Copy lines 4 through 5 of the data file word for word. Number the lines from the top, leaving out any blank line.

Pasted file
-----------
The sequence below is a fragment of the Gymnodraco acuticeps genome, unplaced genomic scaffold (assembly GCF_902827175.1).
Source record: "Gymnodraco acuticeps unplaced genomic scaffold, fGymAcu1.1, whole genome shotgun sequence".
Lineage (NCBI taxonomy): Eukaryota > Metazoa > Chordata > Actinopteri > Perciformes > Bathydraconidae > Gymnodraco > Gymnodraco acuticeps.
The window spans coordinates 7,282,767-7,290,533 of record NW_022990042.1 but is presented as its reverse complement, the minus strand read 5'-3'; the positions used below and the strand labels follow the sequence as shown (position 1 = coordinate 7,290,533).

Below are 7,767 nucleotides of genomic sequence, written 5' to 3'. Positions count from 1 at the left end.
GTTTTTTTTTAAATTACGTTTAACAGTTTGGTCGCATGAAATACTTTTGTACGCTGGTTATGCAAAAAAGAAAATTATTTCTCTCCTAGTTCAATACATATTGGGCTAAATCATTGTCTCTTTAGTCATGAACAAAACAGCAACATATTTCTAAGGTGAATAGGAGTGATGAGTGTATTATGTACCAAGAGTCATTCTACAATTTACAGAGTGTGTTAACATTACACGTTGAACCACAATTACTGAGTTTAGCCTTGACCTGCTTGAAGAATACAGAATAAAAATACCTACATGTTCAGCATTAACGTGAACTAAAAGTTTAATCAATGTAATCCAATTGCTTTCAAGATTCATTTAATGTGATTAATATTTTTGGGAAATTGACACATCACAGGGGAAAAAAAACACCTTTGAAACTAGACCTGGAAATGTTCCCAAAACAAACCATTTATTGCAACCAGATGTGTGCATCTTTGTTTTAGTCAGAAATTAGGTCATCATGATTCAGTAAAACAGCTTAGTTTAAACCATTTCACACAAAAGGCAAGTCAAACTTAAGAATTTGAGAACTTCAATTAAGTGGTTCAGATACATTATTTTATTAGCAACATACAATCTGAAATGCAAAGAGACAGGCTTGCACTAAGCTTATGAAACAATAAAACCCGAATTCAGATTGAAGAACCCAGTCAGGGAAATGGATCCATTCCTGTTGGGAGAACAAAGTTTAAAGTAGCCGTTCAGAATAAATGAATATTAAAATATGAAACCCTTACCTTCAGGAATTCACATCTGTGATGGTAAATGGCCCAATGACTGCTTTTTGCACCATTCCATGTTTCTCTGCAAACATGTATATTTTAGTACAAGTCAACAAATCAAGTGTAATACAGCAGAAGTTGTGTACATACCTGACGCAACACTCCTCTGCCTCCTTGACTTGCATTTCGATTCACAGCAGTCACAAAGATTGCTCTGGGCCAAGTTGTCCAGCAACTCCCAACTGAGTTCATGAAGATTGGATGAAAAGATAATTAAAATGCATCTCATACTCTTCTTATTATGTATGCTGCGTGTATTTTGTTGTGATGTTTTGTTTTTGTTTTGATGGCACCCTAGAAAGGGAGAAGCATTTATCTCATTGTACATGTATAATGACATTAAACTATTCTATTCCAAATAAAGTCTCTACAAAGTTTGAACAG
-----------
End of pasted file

The window spans coordinates 7,282,767-7,290,533 of record NW_022990042.1 but is presented as its reverse complement, the minus strand read 5'-3'; the positions used below and the strand labels follow the sequence as shown (position 1 = coordinate 7,290,533).

Below are 7,767 nucleotides of genomic sequence, written 5' to 3'. Positions count from 1 at the left end.